Over a dozen varieties of cosmos plants exist, and each produces a different color flower. Cosmos flowers grow in shades of white, pink, yellow, red, orange, yellow and some flowers contain two colors in one flower. Cosmos are so named because Spanish priests felt the flowers developed into "an orderly arrangement of cosmic proportions."
Cosmos plants grow up to 7 feet tall. The leaves are fine and wispy, and are very similar to fern fronds. The stems of the cosmos are round, stiff, and strong. Each flower stem has a single flower. The flowers are open and broad, with evenly spaced, overlapping petals surrounding a small, dark center.
Cosmos flowers prefer bright sunlight, but tolerate some shade. For optimum growing, plant cosmos in an area where they receive at least 10 hours of bright sunlight each day. Cosmos tolerate any kind of soil, including poor-quality, rocky soil.
Cosmos require very little water, and prefer drought-like conditions. They can survive on the water they receive from infrequent rain showers. Only supplement with watering if there is one full month with no rain. Otherwise, don't water even if the soil is dry.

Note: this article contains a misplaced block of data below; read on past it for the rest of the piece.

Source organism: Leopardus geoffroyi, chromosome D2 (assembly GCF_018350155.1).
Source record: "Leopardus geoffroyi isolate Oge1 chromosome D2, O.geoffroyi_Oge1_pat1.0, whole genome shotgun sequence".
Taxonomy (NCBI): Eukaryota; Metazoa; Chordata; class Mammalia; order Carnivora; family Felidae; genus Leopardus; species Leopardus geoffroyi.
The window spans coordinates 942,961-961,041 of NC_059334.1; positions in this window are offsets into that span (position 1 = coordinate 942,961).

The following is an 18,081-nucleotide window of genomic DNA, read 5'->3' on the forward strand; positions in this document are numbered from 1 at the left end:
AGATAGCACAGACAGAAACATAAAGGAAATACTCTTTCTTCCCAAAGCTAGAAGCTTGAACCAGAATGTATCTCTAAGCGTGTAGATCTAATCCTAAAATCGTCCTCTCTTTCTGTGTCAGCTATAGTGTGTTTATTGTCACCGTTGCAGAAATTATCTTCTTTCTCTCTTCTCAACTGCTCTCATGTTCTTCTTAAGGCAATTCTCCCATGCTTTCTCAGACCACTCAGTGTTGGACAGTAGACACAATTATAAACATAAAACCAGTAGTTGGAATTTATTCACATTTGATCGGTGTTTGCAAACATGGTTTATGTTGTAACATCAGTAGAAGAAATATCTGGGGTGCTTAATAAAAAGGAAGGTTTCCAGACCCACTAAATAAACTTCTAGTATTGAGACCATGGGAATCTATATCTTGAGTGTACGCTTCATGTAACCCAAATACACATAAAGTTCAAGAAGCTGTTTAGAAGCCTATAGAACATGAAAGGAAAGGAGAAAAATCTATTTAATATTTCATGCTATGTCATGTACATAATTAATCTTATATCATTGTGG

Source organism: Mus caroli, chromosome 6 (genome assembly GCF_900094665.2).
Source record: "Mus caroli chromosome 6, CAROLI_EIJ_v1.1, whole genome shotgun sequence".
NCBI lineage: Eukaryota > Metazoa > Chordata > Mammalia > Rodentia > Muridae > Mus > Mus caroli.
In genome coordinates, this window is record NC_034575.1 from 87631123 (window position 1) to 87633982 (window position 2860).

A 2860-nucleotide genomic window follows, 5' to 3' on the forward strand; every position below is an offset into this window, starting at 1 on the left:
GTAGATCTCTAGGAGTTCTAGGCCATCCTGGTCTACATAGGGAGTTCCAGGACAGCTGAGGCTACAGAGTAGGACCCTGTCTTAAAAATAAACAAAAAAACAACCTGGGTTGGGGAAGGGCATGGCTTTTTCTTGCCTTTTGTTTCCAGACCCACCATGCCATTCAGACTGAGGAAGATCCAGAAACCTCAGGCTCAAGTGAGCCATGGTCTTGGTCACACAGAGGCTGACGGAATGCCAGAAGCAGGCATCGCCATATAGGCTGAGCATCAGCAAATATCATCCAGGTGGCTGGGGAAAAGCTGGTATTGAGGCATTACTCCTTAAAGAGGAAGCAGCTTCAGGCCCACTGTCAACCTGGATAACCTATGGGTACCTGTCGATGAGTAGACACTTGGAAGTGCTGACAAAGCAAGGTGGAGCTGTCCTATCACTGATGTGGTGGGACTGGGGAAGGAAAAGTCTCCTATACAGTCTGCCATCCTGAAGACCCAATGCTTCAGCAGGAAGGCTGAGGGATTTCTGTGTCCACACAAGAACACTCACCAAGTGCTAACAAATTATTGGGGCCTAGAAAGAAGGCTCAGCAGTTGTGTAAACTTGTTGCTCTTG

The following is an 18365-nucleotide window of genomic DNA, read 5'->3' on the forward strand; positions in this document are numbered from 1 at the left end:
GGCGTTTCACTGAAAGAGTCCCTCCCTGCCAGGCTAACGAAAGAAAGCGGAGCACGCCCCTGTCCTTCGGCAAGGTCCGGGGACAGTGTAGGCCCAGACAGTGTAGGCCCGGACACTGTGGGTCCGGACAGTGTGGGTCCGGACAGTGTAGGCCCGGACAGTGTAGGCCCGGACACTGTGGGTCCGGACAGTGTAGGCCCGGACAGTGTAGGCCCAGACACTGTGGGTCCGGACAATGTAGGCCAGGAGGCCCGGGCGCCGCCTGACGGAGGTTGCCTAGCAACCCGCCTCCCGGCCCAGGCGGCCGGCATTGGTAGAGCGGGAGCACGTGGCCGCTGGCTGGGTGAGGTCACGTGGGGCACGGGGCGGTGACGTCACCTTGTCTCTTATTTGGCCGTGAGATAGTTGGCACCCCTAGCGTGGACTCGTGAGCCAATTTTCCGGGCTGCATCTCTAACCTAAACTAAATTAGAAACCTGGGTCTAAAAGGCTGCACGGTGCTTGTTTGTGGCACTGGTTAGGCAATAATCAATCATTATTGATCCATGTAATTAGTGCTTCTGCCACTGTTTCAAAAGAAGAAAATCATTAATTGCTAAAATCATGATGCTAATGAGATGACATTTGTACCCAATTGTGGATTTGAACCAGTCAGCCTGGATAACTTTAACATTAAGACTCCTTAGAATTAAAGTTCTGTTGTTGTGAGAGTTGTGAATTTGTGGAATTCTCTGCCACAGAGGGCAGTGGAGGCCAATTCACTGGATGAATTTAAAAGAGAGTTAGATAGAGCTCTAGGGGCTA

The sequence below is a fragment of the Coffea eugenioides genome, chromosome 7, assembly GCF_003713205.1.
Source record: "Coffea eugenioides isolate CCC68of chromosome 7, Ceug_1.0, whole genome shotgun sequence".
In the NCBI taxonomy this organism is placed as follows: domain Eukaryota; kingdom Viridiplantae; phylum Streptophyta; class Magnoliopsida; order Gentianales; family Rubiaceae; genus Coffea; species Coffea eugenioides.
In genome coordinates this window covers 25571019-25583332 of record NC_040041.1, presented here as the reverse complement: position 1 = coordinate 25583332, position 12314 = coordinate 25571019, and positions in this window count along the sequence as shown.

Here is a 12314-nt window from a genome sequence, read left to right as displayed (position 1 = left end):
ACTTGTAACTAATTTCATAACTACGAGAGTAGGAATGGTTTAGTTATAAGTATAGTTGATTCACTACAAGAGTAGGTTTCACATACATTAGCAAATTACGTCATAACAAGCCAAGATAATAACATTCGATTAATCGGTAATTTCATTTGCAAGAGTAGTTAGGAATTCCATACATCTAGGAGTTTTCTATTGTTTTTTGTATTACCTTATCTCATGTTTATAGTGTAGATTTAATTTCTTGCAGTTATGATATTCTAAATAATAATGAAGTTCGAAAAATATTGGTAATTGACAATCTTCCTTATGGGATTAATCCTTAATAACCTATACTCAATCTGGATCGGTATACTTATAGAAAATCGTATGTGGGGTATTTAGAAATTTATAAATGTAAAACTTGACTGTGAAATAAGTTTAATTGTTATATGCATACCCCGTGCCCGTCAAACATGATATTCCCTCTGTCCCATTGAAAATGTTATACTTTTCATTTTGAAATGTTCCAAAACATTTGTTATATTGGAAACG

Cosmos are propagated via seeds or division. The large seeds germinate quickly and bolt up to 5 feet in a single growing season. Rhizomes are divided with a sharp knife and planted 5 inches below the soil's surface. Each rhizome develops into a new cosmos plant.
Cosmos flowers look like more delicate, more colorful daisies. They are used in floral arrangements of spring wild flowers. They look good alone, or as accent colors in larger arrangements. Dried cosmos flowers are used in crafts projects, for home decor.
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